The entire Friends of Last Thursday committee resigned in protest, Monday, saying the City of Portland is making unreasonable demands that will spoil Alberta Street's signature event.
The all-volunteer committee took charge of organizing the street art festival in 2010, after complaints about noise, litter and public drinking threatened to close the event. The group raises funds for portapotties, barricades the street, organizes trash and recycling pickup and staffs the event with street ambassadors. When it's over, the volunteers walk through the street making sure the vendors pack up and the crowds disperse.
This week, on the last Thursday in June, the committee won't be doing any of those things.
"In the past the city as you know, has spent thousands of dollars throwing police and more police and more police at this event, which had absolutely no effect," said Jeff Hilber, who led the street operations team for the committee.
"This administration has chosen to ignore our volunteer effort. They've chosen to ignore all our expertise and the experience we've gathered in how to make this event work, and have basically come down with some very unsavory demands, and we will not compromise our position on this.
"Our feeling is we should have been part of the discussion."
|The Friends of Last Thursday committee held a press conference at Six Days Art gallery Monday morning. The gallery is one of several which would be cut out of the event under the mayor's proposed new conditions. From left: Brook Balocca; Maquette Reeverts; Jeff Hilber|
The city proposed the new set of conditions last Wednesday, said Maquette Reeverts, the committee's event coordinator at a press conference in "Six Days Art," gallery.
"I moved here because of Last Thursday. We have had our double decker bus and had our performers out on the street for the last five years. I help run this cooperative gallery. I am sad. I am frustrated. I am…" her voice trailed off and she put her hand to her heart.
Under the city's proposal, the event permit would require:
1. Closing the street at Northeast 27th Avenue instead of at Northeast 30th Avenue.
2. Increasing the number of portable toilets from 12 to around 80.
3. Ending the event at 9 p.m., instead of at 10 p.m.
4. Reopening the street with mechanical street sweepers that would spray water on streets and sidewalks to deter lingering festival goers
Committee members disagree with all four new conditions. Closing the street at 27th would cut out galleries that have been involved with Last Thursday since its beginning, Reeverts said. The recommended increase in the number of portapotties would dramatically affect the cost of the event. Last month 12 portapotties cost the group $1,500.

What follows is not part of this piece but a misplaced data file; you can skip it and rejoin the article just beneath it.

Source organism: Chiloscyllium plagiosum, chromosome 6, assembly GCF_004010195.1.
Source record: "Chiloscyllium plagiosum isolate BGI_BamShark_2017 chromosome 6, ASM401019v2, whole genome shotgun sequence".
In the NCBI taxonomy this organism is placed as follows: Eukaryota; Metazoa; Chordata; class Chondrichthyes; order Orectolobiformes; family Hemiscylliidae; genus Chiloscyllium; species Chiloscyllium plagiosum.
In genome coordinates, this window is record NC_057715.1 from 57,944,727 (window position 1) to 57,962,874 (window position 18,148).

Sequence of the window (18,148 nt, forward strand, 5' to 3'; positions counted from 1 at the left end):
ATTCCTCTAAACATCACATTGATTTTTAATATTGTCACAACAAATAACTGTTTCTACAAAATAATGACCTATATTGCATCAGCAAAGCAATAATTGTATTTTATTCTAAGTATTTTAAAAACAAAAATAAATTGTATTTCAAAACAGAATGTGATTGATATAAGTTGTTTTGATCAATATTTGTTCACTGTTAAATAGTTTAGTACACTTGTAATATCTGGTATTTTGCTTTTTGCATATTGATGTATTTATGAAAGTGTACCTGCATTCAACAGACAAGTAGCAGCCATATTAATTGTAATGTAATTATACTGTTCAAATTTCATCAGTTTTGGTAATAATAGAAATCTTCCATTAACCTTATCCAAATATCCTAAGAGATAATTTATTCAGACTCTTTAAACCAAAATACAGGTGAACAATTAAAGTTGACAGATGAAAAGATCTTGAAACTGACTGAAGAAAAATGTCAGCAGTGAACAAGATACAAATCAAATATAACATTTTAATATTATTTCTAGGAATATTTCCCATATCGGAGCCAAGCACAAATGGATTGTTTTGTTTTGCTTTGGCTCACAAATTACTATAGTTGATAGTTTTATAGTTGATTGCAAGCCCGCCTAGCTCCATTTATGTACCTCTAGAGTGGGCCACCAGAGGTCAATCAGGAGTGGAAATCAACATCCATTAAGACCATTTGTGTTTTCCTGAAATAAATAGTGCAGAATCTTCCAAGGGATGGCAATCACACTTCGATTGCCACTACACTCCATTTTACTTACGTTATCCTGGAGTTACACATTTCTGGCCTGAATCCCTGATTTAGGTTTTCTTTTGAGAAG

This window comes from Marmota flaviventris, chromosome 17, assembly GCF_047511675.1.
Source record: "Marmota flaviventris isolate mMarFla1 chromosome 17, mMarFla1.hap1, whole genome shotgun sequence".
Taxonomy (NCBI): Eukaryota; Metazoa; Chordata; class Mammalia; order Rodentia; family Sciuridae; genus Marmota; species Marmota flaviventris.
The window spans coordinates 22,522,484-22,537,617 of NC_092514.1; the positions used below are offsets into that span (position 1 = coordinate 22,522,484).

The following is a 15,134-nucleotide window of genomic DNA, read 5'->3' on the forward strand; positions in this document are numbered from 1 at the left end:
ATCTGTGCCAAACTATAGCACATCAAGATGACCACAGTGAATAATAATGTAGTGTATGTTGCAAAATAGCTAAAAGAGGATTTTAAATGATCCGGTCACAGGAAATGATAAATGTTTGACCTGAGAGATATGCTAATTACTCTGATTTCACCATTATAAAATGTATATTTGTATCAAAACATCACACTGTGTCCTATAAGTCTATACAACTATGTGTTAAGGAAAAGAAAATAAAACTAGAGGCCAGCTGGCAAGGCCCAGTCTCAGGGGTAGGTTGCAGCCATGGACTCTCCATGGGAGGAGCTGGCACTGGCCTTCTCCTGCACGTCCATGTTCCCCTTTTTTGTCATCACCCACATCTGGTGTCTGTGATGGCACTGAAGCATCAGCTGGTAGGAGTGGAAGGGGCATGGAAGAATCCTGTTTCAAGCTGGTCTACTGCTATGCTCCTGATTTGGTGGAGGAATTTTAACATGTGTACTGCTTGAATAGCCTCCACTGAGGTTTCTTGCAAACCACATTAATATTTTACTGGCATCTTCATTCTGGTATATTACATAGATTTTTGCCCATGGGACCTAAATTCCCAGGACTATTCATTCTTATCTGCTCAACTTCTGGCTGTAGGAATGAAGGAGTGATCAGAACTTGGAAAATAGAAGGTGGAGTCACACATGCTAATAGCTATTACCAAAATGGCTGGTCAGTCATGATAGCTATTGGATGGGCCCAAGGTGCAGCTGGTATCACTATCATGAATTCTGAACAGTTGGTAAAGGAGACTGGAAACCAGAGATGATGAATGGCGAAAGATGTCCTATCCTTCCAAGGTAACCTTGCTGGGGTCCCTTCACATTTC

Trying to shut down the event at 9 p.m., when it historically has gone to 10 p.m., seems punitive, she says. And planning to clear the street with a street sweeper would run counter to all the work committee volunteers have done to create good relationships among business owners, event attendees and neighbors.
"We think its unreasonable force to add street sweepers that can spray water," said Hilber.
"We already know that this is not how you run this event. This event runs on person to person contact. You can't do it with machinery and loud hailers."
City Argues Rules are Fair
Dana Haynes, Mayor Hale's communications director, said the mayor had asked staffers to look into ways to improve the event as soon as he entered office. And he said the proposals were just that – proposals. Negotiation is possible.
What the mayor wants is for everyone to define success the same way, Haynes said. Success should mean everyone is happy: artists and artisans, business owners, event patrons and neighbors. The city shouldn't have to spend $80,000 to $100,000 to police the event as it has done in the past. In addition, Last Thursday should follow the same rules that apply to other neighborhood events, such as the Hawthorne Street Fair and the Multnomah Village Street Fair, which means having a standard number of volunteers, security personnel and portapotties.
"This time we suggested that if you can't get that number of volunteers and portapotties then maybe we should shrink the event in time and space."
Haynes said no permit has been written yet, because the committee's response was to resign. But he said he's hopeful that a compromise can be found.
"You know what; we have faith in these folks. We believe that Last Thursday is a great thing. It's the same way we feel about the Belmont or the Mississippi fair or the Multnomah Village days. They're terrific. And the volunteers who organize them will make it a great event. We're going to try to help them get there."
However, Last Thursday is not exactly like those other events. It's much larger. The 15-year-old festival attracts between 10,000 to 15,000 people during the summer months it is open. That makes it the second largest event in the city after the Rose Festival, Hilber says, and one that brings significant dollars to Alberta Street merchants, benefiting the entire city.
But the Last Thursday's success has been a thorn in the side of some neighbors. Crowds have lingered in the neighborhood until the early hours, keeping residents awake. Fights have broken out on occasion. And neighbors have also complained about litter and public urination.
Haynes said the mayor has just learned about the committee's decision not to proceed with this week's event, so the City has made no decision about how to proceed.